DoneDeal's Car Price Index: A car losing value as soon as it rolls off the forecourt? Not today.
Is your car worth more now than when you bought it? DoneDeal's Motor Report, authored by economist Dr. Tom Gillespie, has developed a comprehensive used car price index and finds that it could be.
Of the numerous economic phenomena that have emerged in the past year, the behaviour of the used car market is surely one of the strangest. Until the outbreak of covid19, the depreciation of a car's value was as much a certainty as death and taxes. However, in today's Irish market there is a reasonable chance that if you bought a used car this time last year it will be worth more now - even with the increased mileage on the odometer.
According to the newly developed used car price index based on DoneDeal's uniquely large dataset, used car prices have increased by 40% in the year from June to June 2021 – everything else being equal. This increase in prices has out-weighed depreciation rates for many car models.
If you Index back to the 1st January 2017 inflation is higher still at 57%.
As with most economic phenomena, the explanation for this unprecedented price growth boils down to both supply and demand. On the supply side, both the disruption to the production of raw materials and parts and even the Suez Canal blockage has led to longer waiting lists for new cars. In particular, a global shortage of semiconductors, a culmination of cold weather in Texas, droughts in Taiwan, and plant fires in Japan has meant a slowdown in new car production for many brands. As a result, consumers are turning to second-hand cars.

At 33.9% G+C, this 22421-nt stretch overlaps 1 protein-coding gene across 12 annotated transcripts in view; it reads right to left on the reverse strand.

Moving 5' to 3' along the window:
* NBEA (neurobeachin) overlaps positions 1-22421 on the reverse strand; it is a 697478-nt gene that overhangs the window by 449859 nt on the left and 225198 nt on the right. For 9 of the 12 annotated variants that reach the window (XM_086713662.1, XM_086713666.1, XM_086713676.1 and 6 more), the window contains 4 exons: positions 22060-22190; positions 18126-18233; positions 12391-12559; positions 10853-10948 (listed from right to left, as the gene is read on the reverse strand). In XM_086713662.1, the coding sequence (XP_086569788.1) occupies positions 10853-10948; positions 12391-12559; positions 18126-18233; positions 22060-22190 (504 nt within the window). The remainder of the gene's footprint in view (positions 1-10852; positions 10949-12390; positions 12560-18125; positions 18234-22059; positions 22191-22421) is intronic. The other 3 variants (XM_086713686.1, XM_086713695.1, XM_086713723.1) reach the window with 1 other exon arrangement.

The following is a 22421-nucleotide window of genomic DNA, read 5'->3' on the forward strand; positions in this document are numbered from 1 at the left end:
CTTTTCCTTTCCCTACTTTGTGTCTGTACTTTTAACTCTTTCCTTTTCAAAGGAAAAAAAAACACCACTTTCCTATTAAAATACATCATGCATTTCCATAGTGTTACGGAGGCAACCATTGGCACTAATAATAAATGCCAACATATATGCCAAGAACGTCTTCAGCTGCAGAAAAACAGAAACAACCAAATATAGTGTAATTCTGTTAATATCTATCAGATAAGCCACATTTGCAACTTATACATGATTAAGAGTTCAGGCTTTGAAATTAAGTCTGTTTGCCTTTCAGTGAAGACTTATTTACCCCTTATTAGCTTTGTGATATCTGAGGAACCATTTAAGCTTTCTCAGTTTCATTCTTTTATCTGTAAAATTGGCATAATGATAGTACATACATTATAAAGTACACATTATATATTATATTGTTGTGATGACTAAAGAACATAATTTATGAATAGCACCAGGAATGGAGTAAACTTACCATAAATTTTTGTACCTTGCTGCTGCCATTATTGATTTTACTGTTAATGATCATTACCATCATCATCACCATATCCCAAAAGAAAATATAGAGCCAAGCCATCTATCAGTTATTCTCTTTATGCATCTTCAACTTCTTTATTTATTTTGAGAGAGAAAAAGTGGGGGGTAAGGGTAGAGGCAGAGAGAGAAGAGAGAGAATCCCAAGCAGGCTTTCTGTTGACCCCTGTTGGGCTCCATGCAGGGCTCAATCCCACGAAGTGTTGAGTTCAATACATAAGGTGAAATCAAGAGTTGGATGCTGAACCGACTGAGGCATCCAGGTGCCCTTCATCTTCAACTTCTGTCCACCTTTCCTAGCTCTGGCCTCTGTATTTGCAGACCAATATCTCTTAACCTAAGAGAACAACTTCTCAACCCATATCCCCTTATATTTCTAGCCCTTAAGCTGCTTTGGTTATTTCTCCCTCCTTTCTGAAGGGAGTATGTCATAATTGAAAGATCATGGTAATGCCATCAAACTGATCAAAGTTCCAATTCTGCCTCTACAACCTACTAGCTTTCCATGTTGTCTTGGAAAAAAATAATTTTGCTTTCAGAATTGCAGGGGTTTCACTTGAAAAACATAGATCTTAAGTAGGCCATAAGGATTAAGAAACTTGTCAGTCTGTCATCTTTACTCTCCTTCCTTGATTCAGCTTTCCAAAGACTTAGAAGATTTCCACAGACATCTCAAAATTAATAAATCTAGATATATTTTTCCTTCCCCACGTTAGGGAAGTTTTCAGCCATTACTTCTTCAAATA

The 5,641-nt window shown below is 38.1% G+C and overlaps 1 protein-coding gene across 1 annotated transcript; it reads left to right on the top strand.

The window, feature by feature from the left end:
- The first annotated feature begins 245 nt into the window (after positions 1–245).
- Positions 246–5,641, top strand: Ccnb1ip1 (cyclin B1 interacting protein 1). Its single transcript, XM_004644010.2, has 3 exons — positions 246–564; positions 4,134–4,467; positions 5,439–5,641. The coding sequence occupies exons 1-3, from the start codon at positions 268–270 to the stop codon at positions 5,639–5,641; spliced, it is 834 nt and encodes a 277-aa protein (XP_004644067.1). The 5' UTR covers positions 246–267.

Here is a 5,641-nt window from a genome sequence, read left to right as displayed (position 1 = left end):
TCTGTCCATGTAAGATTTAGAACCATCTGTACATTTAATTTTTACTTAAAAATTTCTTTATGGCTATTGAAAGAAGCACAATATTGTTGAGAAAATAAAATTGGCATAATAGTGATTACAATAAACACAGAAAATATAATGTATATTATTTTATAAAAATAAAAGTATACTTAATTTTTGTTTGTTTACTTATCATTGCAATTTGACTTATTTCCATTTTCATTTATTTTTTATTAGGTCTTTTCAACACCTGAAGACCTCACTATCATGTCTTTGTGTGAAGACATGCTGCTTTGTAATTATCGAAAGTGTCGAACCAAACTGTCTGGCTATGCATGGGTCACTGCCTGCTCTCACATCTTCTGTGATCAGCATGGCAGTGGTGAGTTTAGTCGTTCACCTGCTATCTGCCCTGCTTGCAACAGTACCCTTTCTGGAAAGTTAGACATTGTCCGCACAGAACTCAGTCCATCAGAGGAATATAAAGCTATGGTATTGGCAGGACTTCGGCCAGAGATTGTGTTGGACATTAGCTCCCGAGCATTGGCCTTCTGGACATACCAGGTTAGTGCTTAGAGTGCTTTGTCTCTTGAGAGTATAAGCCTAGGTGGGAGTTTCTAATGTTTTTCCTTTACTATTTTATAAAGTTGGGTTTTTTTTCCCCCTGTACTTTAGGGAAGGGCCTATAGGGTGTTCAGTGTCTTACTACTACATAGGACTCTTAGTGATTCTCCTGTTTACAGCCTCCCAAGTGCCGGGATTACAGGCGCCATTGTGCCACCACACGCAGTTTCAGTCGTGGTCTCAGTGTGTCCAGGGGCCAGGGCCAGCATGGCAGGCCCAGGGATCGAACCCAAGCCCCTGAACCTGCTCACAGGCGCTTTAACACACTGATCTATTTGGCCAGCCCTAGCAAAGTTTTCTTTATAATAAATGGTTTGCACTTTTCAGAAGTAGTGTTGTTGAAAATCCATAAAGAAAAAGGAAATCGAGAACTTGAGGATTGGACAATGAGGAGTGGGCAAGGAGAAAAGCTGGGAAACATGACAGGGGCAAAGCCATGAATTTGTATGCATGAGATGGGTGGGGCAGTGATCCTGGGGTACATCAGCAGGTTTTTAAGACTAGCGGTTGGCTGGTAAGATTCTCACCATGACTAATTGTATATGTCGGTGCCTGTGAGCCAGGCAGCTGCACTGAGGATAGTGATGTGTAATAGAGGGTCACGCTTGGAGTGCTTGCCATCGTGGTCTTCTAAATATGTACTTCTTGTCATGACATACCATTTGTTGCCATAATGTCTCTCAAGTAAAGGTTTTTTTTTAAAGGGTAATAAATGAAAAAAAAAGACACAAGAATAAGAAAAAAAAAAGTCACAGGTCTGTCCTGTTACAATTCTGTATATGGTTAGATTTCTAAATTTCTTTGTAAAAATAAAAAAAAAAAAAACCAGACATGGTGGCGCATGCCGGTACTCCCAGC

Although the pandemic-induced supply shock has affected most car markets globally, Ireland's case is exacerbated due to the compounding effect of Brexit. New barriers to trade have disrupted the regular flow of UK used cars into the Irish market. Imported used car registrations are declining fast from a peak of 110,000 per year in 2019 to about 80,000 in 2020, and – with only 30,000 registered so far in 2021 – this year may see only half the 2019 number of used cars being imported into Ireland.
On top of this, the boom in new car registrations from the Celtic Tiger years, peaking in 2006 & 2007 is now quite far in the past, and as a result the stock of those cars, at almost 15 years of age, is starting to fall off Irish roads. Nearly 670,000 new cars were registered between 2005 and 2008, compared to just 300,000 in the following four years 2009-2012 and – if 15 years is the life span for the typical car – the retirement of Celtic Tiger-era cars is also putting pressure on overall car market supply.
On the demand side, the pandemic has increased the reliance on cars. For example, people moving out of cities are necessarily more reliant on cars as public transport is less developed and operating at a reduced capacity due to restrictions.
Demand for Car rental reduced significantly when the pandemic began, forcing many car hire firms to sell off their stock sitting idle on their lots. Due to the worldwide shortage of semi-conductors, car manufacturers have been unable to expand production fast enough to meet demand from a reviving car rental business.